Good financial advice for artists

John Scalzi, writer and blogger extraordinaire, posted some excellent financial advice geared towards new writers. So often people who give business advice artists come across as condescending or (worse) uninformed. (Did I ever tell you about the time I was in a business workshop for artists, and the entire panel just laughed at my question about earning a living as an artist? As Bugs Bunny would say, what a bunch of maroons.) But Scalzi’s different. He’s got a great no-nonsense style, with information based on real experience. And he doesn’t hold back his opinions, which is pretty unique for a subject that so many people pussyfoot around. For a taste, here’s, Scalzi on keeping your day job:

“Look, people: someone is paying you money and giving you benefits, both of which can support your writing career, and all you have to do is show up, do work that an unsupervised monkey could do, and pretend to care. What a scam! You’re sticking it to The Man, dude, because you’re taking that paycheck and turning it into art. And you know how The Man hates that.” [link]

Good stuff, good logic, all well written. Just substitute your own art whenever he says “writers”, and the same logic applies to you. And the comments are a good source of advice and opinions as well. Whether you agree with him or not, it’s good reading.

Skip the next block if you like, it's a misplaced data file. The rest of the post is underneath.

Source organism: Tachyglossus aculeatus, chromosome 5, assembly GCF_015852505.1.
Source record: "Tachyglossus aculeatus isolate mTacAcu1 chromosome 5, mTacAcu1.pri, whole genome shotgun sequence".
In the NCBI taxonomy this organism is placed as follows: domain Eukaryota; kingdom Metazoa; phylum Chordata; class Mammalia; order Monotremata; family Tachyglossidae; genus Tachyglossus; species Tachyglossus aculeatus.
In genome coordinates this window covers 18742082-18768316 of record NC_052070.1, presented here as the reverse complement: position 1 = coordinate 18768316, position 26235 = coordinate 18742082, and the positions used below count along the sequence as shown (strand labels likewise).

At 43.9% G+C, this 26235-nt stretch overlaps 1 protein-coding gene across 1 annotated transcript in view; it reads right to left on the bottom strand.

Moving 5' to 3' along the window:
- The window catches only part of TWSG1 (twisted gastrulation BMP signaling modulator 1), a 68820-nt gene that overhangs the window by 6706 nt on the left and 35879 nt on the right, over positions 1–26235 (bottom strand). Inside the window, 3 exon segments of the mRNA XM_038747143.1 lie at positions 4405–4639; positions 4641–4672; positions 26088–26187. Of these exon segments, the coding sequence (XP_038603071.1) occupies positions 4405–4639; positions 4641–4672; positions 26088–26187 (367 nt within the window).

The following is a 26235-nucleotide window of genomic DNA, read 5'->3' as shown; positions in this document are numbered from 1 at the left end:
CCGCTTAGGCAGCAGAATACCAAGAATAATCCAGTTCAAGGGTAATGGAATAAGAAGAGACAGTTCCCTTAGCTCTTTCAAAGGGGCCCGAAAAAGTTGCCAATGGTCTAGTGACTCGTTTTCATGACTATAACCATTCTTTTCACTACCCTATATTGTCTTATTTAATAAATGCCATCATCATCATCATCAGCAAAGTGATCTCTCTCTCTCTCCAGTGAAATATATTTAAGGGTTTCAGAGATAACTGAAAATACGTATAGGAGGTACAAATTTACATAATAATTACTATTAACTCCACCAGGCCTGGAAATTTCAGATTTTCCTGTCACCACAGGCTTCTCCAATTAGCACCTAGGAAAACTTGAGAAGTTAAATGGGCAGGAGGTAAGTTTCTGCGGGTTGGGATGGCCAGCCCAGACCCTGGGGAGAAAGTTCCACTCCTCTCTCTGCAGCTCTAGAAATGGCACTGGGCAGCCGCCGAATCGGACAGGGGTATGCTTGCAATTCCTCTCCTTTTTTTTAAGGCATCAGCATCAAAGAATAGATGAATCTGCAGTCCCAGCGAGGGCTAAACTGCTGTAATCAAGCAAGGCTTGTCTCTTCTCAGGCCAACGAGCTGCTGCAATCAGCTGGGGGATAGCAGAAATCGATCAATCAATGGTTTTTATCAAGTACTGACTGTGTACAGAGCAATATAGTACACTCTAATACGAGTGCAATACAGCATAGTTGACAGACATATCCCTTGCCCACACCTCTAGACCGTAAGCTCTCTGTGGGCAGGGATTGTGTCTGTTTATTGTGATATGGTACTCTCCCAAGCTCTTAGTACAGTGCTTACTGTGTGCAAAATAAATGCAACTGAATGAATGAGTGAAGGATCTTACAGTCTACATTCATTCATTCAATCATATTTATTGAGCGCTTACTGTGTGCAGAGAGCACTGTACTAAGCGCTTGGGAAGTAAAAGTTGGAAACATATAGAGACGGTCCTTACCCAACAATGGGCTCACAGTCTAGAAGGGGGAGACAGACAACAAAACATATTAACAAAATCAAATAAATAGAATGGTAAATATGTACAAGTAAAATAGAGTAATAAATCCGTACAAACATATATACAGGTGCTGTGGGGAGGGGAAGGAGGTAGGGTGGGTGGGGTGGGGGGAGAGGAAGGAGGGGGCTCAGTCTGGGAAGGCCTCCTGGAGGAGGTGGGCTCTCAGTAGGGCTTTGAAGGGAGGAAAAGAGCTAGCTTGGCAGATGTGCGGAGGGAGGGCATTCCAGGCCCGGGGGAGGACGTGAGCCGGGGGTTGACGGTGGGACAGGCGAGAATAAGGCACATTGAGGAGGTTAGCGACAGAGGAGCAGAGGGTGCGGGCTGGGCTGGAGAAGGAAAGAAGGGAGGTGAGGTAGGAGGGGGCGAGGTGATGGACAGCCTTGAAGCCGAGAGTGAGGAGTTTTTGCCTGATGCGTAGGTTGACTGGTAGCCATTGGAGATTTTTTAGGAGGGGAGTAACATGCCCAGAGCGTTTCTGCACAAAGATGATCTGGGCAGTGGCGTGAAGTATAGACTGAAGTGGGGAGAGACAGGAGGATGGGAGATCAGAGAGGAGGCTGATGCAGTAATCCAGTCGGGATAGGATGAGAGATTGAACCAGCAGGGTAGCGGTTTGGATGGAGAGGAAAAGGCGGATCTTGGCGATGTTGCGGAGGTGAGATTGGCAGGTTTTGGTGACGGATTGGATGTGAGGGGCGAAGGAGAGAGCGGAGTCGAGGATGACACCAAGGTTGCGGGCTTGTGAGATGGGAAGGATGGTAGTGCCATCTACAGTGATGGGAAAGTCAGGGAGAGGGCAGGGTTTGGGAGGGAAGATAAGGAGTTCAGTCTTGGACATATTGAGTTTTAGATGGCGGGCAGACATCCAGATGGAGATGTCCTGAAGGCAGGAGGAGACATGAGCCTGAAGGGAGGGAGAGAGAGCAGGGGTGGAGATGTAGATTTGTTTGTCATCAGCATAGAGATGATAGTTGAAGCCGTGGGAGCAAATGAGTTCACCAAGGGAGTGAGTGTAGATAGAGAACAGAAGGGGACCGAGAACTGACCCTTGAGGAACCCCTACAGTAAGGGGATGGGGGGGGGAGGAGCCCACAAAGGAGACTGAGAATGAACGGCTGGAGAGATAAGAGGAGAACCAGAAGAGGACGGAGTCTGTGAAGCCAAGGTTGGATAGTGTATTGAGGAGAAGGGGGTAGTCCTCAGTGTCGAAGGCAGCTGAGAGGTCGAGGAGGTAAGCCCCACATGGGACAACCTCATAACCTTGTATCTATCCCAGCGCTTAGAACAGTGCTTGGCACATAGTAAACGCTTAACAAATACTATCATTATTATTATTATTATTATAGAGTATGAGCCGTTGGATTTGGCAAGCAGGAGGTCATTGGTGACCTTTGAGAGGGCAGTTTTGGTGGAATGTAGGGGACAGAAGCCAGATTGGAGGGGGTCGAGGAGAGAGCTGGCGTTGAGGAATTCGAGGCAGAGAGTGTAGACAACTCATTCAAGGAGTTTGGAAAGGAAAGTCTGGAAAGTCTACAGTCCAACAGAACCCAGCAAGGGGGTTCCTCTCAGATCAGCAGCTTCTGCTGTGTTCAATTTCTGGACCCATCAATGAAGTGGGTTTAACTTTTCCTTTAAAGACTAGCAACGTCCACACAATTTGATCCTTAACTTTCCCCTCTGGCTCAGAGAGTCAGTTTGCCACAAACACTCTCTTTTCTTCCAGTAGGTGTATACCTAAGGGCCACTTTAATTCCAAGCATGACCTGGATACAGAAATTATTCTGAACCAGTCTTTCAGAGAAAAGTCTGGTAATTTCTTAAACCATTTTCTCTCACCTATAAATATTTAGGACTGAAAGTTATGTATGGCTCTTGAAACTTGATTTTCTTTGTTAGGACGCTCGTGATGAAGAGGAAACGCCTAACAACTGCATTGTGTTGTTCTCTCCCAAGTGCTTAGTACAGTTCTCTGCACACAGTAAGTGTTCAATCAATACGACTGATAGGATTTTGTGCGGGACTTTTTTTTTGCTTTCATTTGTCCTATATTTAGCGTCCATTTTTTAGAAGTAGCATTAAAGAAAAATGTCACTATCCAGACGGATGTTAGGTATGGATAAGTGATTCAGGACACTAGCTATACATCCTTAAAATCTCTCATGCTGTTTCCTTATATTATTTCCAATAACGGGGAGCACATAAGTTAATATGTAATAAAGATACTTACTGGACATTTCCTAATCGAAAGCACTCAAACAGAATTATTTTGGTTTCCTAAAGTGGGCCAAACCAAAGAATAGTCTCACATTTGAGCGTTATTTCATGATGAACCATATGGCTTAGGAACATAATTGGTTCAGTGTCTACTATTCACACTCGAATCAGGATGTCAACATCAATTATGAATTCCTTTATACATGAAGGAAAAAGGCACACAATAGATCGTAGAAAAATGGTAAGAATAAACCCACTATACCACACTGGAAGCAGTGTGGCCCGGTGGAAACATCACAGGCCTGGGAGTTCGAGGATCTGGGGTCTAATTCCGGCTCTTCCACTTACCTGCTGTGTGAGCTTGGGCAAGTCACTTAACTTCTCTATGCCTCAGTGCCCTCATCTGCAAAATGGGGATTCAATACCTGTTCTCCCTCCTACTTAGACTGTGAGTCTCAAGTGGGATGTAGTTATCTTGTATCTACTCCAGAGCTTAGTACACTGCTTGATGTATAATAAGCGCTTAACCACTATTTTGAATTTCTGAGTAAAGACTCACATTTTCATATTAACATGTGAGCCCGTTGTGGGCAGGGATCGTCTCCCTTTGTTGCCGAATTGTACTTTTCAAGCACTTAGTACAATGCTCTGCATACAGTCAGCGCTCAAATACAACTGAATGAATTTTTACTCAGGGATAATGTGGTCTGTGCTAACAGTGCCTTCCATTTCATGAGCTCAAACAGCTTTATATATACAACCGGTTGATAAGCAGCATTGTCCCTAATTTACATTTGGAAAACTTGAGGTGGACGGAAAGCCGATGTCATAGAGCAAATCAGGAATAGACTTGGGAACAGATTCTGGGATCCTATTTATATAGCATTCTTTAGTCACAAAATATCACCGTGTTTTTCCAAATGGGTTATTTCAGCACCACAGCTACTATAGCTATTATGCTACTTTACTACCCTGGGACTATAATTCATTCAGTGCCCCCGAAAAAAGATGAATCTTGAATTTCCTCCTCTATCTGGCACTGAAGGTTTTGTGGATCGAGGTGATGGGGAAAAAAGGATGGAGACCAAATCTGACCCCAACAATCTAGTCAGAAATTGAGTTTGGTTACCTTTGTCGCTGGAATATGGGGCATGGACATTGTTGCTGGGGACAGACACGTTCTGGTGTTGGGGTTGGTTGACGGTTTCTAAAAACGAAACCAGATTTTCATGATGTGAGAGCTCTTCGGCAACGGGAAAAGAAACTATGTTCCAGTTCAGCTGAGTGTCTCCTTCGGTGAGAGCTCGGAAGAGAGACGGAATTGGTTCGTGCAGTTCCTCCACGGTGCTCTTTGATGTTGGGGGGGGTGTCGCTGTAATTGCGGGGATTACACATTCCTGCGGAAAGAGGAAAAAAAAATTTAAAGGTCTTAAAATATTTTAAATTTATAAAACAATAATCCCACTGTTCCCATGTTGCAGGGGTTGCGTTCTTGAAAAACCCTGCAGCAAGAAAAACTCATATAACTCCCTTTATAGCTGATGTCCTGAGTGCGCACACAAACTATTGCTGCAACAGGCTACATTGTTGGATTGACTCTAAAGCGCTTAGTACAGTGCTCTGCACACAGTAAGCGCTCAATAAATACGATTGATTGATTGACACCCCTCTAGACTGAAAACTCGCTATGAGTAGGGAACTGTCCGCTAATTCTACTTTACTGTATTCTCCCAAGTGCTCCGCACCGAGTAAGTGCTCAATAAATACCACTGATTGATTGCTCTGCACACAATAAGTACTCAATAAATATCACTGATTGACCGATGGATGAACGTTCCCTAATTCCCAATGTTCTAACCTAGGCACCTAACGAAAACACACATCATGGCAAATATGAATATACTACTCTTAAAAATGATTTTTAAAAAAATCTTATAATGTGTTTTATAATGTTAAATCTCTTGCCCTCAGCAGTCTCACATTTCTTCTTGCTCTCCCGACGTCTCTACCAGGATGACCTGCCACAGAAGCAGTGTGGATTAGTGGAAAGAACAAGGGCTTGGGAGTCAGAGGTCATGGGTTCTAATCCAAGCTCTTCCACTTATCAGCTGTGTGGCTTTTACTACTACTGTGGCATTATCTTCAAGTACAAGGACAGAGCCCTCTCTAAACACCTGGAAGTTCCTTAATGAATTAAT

Thanks for the link Dan. Tis good reading and easily applies to artists of any medium. I don’t believe most artists think through what it is they really can expect to achieve, what life style they are willing to accept, or how to live within their means. I spent almost ten years working a day job (a career position in the sciences) and selling my work before making the break. Even then, it was not my art alone that determined the move. It is hard to achieve success of any kind without a full-time commitment. It’s just as hard to put yourself into the position of going full-time without having had some success.

Thanks for the great link, Dan.

I’ve been following your blog for a while now – I love your photographs, and enjoy what you have to say in your posts. But the Bugs Bunny quote just confirmed that I am a true fan. đŸ™‚

If you buy into the idea that artists can’t financially support themselves with their art, it will become a self fulfilling prophecy. It sort of sounds like that’s what the people in the workshop were living. It doesn’t mean it’s easy – as we both know.

I’m going to head on over and visit his blog – I like his style.